Archaeology & History
King Tut's tomb yields possible hidden room
By T.K. Randall
November 7, 2015 · 57 comments
It's looking likely that King Tut's tomb may hold an ancient secret. Image Credit: CC BY-SA 2.0 Harry Potts
Archaeologists have discovered compelling evidence of an empty space hidden behind one of the walls.
First put forward by British archaeologist Nicholas Reeves, the idea that there could be a hidden chamber somewhere within the tomb of King Tutankhamen - possibly even the long lost burial chamber of Queen Nefertiti - has been gaining a significant amount of interest in recent months.
Dr Reeves made the discovery after examining high resolution photographs taken inside the tomb and believes it contains hidden doorways that have remained undisturbed for thousands of years.
Last month the Egyptian Antiquities Ministry finally authorized the use of scanning equipment within the tomb to look for evidence of hidden rooms and now, following initial infrared scans of the burial chamber, archaeologists believe that they might have actually found something.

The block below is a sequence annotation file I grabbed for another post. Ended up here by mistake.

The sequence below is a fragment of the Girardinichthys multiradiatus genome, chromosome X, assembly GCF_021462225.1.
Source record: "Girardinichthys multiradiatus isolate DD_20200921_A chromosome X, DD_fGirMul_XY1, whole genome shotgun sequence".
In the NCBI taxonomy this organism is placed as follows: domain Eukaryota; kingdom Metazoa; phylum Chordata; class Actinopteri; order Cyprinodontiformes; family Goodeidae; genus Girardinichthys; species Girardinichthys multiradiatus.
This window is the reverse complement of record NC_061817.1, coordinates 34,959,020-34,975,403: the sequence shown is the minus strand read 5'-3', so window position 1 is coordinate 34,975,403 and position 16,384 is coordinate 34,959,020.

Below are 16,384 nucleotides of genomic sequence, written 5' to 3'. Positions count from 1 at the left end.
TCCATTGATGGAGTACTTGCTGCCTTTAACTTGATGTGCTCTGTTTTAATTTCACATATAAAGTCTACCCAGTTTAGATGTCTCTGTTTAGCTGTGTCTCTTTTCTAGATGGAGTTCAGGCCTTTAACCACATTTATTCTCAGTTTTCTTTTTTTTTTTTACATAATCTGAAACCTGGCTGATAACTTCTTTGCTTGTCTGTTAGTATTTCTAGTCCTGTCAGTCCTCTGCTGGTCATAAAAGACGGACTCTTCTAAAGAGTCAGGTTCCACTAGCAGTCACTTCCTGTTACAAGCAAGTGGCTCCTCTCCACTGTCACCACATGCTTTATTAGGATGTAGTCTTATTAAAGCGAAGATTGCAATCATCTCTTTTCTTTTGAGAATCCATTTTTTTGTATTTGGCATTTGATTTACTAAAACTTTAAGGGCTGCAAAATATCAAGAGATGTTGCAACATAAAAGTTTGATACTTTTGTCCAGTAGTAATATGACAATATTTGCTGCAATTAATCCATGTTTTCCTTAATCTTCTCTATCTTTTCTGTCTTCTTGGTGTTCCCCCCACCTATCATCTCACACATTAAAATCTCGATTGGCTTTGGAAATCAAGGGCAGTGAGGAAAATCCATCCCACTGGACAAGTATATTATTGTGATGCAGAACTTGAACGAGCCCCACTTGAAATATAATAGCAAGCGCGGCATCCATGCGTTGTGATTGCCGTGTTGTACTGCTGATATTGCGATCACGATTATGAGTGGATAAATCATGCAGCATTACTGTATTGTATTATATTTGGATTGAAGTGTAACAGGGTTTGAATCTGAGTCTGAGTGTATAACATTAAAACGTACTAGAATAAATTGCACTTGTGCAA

Minister of Antiquities Mandouh el-Damaty has revealed that part of the tomb's northern wall appears to exhibit a different temperature to the rest of the tomb - a discrepancy which could indicate the presence of a hidden chamber that has been sealed away since antiquity.
"A number of experiments will be carried out to determine more accurately the area marking the difference in temperature," he said.
More results from the analysis of the tomb's interior are expected within the next few weeks.
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